I have trying to figure out the relationship between theoretical option price and actual market price spotted from market which is determined by supply and demand.

I yet cannot understand how to interpret that "theoretical price" which is given by for example binomial option pricing model. In what kind of world that is the the "true option price"? Does this mean, that if all assumptions HOLDS in real world, the true price should be the theoretical option price given by model and reflect the price spotted on market?

And if there is mispricing, ie. the market price deviates from price given by model, there is chance for arbitrage because if assumptions hold, the price will drive up/down to the theoretical price and one could make arbitrage profit in theory.

As illustrate my confusion, let take the example, where binomial option pricing model is used to price option with these details:

Let S=$100, K=$95,r=8%,T =0.5,and δ=0.Let u=1.3, d=0.8, and n=1. The price given by model for European call is then $16.196.

Now, the b) ask you tell, what kind of arbitrage possibility there is, if spotted price on market is 17 dollars, ie. the option is overpriced.

Okay, this is clear as you can sell the option and create synthetic call worth 16,196 dollars. We buy 0,7 share and borrow 53,804 dollars. We make then risk free profit by 0,804 dollars.

And this is the thing I don't understand. In what kind of world is this possible? I mean, if I price the call with model, where do I know if the option price is the "true" value that I can make risk free arbitrage? What is this worth, because if there is not certainty that call "true" price is 16,196 dollars how can I suppose to go in arbitrage?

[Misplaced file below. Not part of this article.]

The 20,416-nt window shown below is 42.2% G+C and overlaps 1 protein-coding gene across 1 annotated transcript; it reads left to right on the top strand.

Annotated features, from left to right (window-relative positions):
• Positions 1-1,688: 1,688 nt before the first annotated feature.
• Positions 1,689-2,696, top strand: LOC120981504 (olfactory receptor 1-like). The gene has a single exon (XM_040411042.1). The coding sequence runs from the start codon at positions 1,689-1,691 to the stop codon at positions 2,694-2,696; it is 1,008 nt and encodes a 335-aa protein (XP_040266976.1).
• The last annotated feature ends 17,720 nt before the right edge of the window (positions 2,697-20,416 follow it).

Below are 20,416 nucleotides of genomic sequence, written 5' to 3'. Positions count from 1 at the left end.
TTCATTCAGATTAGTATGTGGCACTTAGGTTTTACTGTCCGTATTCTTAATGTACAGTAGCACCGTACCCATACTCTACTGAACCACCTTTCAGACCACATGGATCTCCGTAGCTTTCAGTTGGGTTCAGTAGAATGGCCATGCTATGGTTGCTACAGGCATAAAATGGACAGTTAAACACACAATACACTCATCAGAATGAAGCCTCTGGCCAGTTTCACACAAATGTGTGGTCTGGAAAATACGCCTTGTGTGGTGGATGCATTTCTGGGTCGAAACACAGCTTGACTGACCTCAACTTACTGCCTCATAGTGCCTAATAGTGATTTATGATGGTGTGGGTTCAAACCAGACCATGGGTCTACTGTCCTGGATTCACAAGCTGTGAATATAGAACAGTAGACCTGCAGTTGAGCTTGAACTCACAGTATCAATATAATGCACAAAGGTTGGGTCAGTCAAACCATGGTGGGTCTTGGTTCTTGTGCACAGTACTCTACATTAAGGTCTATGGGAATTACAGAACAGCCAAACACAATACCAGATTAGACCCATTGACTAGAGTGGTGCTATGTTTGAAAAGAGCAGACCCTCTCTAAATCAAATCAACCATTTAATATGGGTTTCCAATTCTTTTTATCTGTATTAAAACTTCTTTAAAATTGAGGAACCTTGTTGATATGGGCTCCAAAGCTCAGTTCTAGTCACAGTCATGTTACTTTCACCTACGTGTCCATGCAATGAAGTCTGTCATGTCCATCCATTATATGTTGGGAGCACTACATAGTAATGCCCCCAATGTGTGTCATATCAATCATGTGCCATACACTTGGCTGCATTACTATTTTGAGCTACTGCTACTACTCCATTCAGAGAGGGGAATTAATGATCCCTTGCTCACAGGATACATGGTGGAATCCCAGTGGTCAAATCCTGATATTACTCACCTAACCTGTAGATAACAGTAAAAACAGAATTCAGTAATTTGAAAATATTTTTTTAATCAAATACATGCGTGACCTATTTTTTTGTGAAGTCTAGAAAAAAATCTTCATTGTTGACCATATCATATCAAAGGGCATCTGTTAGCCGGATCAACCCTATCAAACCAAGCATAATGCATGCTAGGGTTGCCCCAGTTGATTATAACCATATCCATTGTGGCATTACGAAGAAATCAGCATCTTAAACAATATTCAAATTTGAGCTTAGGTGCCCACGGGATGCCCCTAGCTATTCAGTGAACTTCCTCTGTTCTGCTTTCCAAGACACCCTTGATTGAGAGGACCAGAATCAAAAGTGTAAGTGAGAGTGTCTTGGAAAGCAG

So am I right if i say that if market would be really EFFICIENT and all assumptions regarding the model holds, this kind of arbitrage is possible in THEORY. But because this is just mathematical formula we can never be sure if it is the theoretical value and so we cannot gain risk free arbitrage by these transactions?

So the last point is, do I understand this right, or how should I interpret theoretical option value and martket value? What is the benefit after all to use these kind of pricing models?

I am bit confused with the thing that books are all the time telling about risk free arbitrage and theoretical values, but in what kind of world it is possible to make this risk free profit as we cannot know the true value for sure and the fact that if the price will be the theoretical value in future.

Thank you for answering, I appreciate it.


I think you have the correct understanding. The arbitrage is only possible if the risk-neutral probability distribution of the stock is perfectly known, as it is in your simple binomial model. In the real world you can never know the precise distribution, so you cannot create a true arbitrage between an option and its underlying stock in this manner.

That is not to say arbitrages are impossible in the real world. For example, if market prices are such that put/call parity is violated, there is an arbitrage that can be exploited regardless of the assumed probability distribution.


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